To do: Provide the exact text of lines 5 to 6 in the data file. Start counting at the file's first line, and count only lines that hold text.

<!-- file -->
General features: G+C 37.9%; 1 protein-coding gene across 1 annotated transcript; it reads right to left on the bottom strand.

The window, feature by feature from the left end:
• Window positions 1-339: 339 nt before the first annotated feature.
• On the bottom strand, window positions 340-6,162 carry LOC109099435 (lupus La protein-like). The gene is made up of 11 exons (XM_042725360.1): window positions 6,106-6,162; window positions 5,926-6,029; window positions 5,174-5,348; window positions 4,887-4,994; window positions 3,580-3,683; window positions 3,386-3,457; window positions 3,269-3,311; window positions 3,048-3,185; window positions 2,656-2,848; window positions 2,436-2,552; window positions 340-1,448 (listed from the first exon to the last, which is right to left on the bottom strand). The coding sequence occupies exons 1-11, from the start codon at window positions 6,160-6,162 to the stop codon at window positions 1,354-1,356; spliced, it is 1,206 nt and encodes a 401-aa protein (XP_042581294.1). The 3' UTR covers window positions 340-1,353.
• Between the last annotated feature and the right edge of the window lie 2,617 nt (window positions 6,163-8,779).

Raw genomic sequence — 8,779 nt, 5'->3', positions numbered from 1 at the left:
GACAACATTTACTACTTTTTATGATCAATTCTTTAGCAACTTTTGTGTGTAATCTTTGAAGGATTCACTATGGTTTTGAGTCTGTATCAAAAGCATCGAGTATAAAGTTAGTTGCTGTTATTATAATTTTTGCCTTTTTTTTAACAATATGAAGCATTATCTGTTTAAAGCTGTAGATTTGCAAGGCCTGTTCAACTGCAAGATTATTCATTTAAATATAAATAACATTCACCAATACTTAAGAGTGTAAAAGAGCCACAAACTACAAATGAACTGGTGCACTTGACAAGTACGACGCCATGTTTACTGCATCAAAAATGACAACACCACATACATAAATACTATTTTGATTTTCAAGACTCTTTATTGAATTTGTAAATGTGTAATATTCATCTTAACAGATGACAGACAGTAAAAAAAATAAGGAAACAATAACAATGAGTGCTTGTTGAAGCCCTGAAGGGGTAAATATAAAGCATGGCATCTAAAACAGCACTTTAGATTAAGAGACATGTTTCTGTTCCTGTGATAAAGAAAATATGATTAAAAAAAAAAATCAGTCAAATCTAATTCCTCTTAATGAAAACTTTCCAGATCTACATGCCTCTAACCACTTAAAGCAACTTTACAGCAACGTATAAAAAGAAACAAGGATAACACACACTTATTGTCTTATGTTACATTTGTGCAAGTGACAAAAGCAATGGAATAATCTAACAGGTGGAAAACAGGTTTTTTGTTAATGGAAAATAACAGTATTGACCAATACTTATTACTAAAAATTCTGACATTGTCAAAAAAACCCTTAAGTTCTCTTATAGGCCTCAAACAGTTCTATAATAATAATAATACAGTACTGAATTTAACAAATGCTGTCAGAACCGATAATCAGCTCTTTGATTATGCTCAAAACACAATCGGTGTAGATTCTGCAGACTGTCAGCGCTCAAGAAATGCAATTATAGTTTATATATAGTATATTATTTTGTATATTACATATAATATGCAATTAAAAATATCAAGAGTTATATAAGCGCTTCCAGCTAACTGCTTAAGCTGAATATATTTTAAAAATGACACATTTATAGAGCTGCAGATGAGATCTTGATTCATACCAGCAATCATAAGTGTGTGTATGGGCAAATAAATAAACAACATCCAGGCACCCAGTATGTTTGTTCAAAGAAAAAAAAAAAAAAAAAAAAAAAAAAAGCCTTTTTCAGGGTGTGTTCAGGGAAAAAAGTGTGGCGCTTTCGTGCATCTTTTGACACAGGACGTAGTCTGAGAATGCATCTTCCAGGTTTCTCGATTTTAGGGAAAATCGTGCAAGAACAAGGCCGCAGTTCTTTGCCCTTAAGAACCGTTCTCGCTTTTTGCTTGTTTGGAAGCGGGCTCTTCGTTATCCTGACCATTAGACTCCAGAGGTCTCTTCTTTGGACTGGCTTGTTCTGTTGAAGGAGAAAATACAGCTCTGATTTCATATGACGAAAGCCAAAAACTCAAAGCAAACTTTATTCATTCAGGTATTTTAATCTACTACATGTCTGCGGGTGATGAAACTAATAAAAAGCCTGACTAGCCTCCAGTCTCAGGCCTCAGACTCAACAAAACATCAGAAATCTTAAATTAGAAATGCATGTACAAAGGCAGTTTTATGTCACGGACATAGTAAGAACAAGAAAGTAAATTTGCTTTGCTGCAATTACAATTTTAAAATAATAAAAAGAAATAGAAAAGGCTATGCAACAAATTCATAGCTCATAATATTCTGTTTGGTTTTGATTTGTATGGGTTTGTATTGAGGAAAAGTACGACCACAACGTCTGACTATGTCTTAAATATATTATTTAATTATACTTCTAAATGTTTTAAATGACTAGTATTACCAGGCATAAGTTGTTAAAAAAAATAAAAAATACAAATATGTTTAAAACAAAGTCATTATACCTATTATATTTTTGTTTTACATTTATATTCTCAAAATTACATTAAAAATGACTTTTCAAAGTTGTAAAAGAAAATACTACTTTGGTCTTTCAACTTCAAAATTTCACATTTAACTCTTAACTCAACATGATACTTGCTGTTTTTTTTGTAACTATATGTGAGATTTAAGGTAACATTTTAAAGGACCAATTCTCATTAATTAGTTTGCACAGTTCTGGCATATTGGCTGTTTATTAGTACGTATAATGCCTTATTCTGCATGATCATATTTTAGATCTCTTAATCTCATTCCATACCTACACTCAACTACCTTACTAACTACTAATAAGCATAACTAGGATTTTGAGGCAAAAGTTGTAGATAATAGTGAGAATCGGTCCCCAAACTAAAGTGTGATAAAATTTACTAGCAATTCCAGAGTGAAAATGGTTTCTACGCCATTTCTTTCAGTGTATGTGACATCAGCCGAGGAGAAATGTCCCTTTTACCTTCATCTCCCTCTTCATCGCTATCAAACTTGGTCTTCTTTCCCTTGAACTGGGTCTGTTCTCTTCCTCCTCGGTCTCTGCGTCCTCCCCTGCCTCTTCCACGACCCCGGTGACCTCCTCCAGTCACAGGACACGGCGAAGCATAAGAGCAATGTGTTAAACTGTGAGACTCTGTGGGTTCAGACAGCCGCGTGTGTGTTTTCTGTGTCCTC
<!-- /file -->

• Between the last annotated feature and the right edge of the window lie 2,617 nt (window positions 6,163-8,779).

Raw genomic sequence — 8,779 nt, 5'->3', positions numbered from 1 at the left: